Column: A political reporter's beat in 2017
2017 was full of things I loved covering, and things I wish I could been able to cover more.
My beat experience this year began like it always does, with the legislative session.
The 2017 session did not end in a shutdown like I and others had feared, but it did end in a lawsuit over whether the governor has the power to de-fund the legislature. As it turns out, the courts think he does.
In terms of laws passed, Sunday sales is one the that stands out from 2017 in terms of the degree to which average Minnesotans are likely aware of its effects. I talked to local legislators and liquor store owners to see what they thought.
Even though allowing booze sales on Sunday doesn't really impact daily life all that much, a lot of people on both sides of the aisle wanted it done, and it seemed like a no-brainer. It's proof that sometimes the things with seemingly low stakes end up striking the biggest chords with the public. It's easy for the media elitist writing this to be cynical about the sorts of things people pay attention to at the Capitol, but if it gets more of the Minnesota public at large to pay attention to the Legislature at all, I say, raise a glass.
I wrote several articles about another issue that drastically impacts many, many Minnesotans, but didn't get the same attention from legislators — mental health.
My favorite was when Patrick Kennedy discussed the federal parity law during his visit this fall, as well as described his own struggle with addiction and mental illness.
During the 2018 session, legislators should make a state corollary to the Paul Wellstone mental health parity law and then enforce it, so insurance companies pay mental health providers the same as other doctors. The lives of Minnesotans depend on having access to mental health care, and an unchecked insurance industry may make it harder for mental health care providers to survive in rural places like Brainerd.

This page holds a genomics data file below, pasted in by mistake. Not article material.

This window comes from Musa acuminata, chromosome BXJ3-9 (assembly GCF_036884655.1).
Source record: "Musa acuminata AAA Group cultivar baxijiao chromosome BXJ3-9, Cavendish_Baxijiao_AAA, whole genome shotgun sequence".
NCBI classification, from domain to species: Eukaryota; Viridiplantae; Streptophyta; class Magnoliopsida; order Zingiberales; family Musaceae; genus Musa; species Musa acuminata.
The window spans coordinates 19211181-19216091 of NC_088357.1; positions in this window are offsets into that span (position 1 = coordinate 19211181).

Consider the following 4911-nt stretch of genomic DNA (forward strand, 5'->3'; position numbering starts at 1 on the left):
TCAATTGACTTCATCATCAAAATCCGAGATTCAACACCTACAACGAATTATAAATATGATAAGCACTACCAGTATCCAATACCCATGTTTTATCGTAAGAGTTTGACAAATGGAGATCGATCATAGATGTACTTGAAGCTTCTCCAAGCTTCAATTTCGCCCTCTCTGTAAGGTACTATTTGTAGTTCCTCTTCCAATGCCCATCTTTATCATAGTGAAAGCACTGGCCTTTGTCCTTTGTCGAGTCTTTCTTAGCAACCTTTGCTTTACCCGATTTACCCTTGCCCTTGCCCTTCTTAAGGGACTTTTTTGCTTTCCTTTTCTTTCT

If you know of any ways the state already protects reimbursement parity—or have suggestions on how the state can help foster mental health care growth—feel free to shoot me an email or write a letter to the editor.
Finally, no review of 2017 happenings would be complete without a discussion of how the #metoo movement rooted out sexual aggressors holding political office in Minnesota. I did not cover the topic much, but I am proud I got Republican Senate Majority Leader Paul Gazelka to react in depth to the allegations against his Democratic colleague, Sen. Dan Schoen. Schoen, along with Tony Cornish in the House of Representatives, would resign a few weeks later.
It's easy to get wrapped up in horror at thinking of what these men did, but as others have said before me, that's not all that one should think of when reading these stories. Think of the women who were brave enough to come forward, and those who supported them in seeking justice. To tell a story is one of the world's powerful actions—something definitely in evidence here.